No one wants to talk about cardiovascular disease around the holidays, but what better time to bring up the conversation than when you are with the people you love the most?
“I mentioned to a Dundalk native that I was falling hard for the country’s green rolling hills. He had a typically poetic Irish response, positing it was up to me to decide if the landscape was in fact ‘bleak or beautiful.’ I chose the latter.” Courier photo/Mick Rhodes
As my 60th birthday approached this week I was thinking about writing on how though I am now officially careening toward geezerdom, I still feel like a kid. But that would be a lie. I feel my age, and that’s okay.
“My union, the California Faculty Association, is preparing to go on strike. The CFA represents all 30,000 or so faculty (instructors of all ranks, counselors, librarians, and coaches) from across all 23 California State University campuses. Ninety-five percent of union members who voted on whether to authorize a strike or not said yes!”
On October 3, 1863, three months after more than 50,000 Americans died in the battle of Gettysburg, President Abraham Lincoln did a remarkable thing: he called upon the nation to set apart and observe the last Thursday of November next, as a day of Thanksgiving.
“Isn’t Israel, in how it is conducting its campaign to destroy Hamas, combined with the steady stream of images of dead innocent Palestinian children flooding our social media feeds, very likely creating a far more dangerous enemy?”
“It has been challenging, sad, anger filled, fearful, and heartbreaking, all of those emotions, for the community. So many in our community have strong and deep connections to Israel, whether they lived there, are from there, or have family there, friends. All of the attention and thoughts are with the people of Israel.” Photo/courtesy of the Jewish Federation of the Greater San Gabriel and Pomona Valleys
“This last month has been traumatic for the Jewish community around the world. For many of us, the attacks on October 7th triggered painful memories of Jewish history — antisemitism, pogroms, and the Holocaust. Many of us know people (or know people who know people) who were killed or taken hostage. The Jewish people see themselves as part of an extended family, so it feels as if our family members were attacked and murdered.” Courier photo/Steven Felschundneff
The decline in local news coverage is particularly troubling. Local news plays a crucial role in informing communities about issues that directly impact their daily lives. Without access to local news, citizens may be unaware of important developments in their communities, leading to a lack of civic literacy and disengagement, and opening the door to political corruption. The Pew survey is quite sobering, especially concerning is these are not old figures, with major changes starting just seven years ago. In 2016, 51% of U.S. adults followed the news “all or most of the time.” That fell to 38% in 2022, Pew found.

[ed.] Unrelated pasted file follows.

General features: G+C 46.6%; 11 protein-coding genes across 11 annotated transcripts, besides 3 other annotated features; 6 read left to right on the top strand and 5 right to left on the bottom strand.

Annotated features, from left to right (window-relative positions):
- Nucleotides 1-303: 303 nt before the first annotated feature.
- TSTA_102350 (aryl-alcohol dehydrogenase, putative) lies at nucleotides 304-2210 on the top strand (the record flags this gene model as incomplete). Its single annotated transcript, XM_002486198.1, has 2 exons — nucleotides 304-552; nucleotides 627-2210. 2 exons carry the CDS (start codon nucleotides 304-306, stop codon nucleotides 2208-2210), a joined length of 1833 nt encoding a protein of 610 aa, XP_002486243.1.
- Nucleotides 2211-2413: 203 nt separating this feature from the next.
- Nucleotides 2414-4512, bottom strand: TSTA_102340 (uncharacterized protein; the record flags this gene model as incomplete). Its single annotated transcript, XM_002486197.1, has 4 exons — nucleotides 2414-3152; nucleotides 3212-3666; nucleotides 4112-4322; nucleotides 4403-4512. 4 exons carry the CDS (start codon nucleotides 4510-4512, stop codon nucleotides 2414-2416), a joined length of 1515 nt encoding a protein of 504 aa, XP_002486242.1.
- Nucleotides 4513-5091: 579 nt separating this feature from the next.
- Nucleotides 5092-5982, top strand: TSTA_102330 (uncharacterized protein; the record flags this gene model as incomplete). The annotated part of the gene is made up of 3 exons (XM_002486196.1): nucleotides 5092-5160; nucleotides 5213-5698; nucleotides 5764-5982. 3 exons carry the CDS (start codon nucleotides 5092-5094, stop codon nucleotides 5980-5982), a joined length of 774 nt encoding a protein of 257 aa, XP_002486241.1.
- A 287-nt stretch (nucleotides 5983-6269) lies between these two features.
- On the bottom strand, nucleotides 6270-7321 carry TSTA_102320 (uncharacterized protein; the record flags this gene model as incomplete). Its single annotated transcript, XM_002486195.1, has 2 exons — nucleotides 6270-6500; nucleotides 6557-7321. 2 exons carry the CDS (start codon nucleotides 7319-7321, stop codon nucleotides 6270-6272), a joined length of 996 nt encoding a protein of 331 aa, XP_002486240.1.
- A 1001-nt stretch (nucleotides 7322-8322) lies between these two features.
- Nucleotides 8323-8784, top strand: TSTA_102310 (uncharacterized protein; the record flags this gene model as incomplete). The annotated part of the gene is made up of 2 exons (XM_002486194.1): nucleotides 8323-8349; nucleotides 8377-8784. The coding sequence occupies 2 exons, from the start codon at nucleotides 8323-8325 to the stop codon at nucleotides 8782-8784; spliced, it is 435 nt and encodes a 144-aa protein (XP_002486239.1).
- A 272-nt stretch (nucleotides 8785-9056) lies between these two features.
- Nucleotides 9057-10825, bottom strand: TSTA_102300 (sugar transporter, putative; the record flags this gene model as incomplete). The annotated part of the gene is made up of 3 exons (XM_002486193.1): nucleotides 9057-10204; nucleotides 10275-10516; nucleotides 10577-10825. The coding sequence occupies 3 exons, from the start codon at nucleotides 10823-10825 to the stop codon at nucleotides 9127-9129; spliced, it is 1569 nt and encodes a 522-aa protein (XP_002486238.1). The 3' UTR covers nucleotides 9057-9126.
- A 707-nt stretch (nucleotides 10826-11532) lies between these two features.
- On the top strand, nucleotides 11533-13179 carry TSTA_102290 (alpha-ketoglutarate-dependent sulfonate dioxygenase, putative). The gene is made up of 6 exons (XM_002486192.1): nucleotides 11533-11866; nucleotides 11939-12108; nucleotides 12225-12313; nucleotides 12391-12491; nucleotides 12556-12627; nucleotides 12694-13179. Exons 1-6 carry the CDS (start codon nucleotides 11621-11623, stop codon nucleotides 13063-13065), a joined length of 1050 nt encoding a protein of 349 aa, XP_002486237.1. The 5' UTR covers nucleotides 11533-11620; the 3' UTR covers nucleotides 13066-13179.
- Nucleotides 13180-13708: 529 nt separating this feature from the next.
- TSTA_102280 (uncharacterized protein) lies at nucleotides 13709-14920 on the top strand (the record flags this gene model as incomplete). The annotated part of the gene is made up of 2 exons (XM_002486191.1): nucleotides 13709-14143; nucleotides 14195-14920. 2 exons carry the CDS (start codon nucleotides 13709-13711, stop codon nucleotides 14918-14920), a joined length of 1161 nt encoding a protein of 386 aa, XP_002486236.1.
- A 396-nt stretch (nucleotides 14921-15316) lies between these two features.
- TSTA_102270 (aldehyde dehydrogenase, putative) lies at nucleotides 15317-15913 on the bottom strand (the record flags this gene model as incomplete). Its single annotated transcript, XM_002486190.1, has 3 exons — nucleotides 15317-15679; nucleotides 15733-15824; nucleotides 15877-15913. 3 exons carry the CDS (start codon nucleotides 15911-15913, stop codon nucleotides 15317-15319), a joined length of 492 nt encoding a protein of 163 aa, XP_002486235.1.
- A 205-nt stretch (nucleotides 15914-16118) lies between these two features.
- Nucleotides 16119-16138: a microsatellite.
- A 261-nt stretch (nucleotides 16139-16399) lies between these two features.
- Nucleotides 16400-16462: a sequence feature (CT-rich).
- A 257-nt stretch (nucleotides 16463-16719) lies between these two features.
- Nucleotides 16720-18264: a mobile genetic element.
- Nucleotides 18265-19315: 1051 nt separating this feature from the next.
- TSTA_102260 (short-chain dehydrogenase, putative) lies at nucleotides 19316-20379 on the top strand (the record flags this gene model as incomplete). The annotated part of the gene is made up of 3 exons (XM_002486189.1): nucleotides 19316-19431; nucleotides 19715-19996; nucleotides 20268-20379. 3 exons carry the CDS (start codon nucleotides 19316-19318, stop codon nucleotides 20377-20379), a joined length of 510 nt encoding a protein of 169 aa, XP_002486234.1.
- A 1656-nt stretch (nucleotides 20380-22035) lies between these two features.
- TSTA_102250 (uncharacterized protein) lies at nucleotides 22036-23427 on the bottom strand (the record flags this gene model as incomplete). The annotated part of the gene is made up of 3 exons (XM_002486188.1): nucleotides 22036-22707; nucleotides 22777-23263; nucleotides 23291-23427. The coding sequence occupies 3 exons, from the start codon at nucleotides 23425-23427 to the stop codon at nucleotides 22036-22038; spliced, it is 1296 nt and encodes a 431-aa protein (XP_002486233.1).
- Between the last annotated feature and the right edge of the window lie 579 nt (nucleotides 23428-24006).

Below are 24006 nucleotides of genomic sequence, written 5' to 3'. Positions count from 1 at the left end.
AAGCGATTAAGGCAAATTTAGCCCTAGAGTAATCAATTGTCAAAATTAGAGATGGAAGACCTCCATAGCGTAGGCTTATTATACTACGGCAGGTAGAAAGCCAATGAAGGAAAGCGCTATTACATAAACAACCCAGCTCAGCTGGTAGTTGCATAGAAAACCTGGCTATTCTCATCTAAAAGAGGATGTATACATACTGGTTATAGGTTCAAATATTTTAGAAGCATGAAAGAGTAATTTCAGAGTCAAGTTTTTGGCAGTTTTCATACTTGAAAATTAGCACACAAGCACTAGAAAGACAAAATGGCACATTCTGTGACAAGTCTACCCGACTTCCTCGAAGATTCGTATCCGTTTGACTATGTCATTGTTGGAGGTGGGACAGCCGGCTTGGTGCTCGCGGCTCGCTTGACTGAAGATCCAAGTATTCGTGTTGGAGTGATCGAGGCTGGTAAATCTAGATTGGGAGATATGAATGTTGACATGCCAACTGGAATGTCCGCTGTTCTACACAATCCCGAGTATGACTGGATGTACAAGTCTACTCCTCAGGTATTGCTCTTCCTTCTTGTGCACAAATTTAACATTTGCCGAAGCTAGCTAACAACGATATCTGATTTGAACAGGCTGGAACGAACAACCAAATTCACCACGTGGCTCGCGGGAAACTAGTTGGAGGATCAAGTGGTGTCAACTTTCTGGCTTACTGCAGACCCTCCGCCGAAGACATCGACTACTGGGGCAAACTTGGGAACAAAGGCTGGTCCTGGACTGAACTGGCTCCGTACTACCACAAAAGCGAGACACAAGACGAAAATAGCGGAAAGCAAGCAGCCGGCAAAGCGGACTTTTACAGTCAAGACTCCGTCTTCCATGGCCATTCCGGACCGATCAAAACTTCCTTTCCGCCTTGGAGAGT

The 12-word title of Mick Rhodes’ column [“Israel-Hamas war is a teaching moment, but what is the lesson?” October 13] tells you all you need to know about what’s next. This is absolutely a teaching moment. However, your difficulty in grasping the lesson results from you misunderstanding the actual teaching moment.
“The title of Mick Rhodes’ column [“Israel-Hamas war is a teaching moment, but what is the lesson?” October 13] tells you all you need to know about what’s next. This is absolutely a teaching moment. However, your difficulty in grasping the lesson results from you misunderstanding the actual teaching moment.
As the Mayor of the City of Claremont, I feel compelled to address a recent incident that has shaken our community and prompted us to take a strong stand against hate speech. During a recent City Council meeting conducted partially over Zoom, we were confronted with an egregious act of intolerance: a Zoom “bombing” that unleashed a torrent of antisemitic, racist, and homophobic comments. Such behavior is not only offensive but fundamentally contrary to the values and commitment to inclusiveness that Claremont holds dear.
At the Claremont City Council’s recent meeting, several people used remote comment to make antisemitic and racist rants. This was outrageous and justifies protective action. In response, our city manager and Mayor Ed Reece announced that remote comments via Zoom or phone will no longer be allowed at meetings. This will exclude anyone who cannot attend in person: the elderly, caregivers, those who are handicapped, parents with small children, commuters, etc.
“I was really hoping the final updated guidelines for breast cancer screening would be published before this went out, but we can’t always get what we want. The 2016 recommendations are what we have as we find ourselves in the middle of breast cancer awareness month, so I am going with it.”
How to talk about this with our kids? These are the humans we’ve raised to be kind, to “use your words,” to stand up to bullies and help the helpless. How to square those lessons with what they’re seeing and hearing from Israel and Gaza? Again, this is a privileged position, one I am grateful to be in. But it’s also an important teaching moment in American parents’ lives, one I am loathe to fumble. I write this not in retreat or to hedge, nor to resort to “bothsidesism” to avoid taking a stand. I’m not Jewish. I’m not Israeli. I’m not Muslim. I’m not Palestinian. I am human, and I am not sure about the best way forward.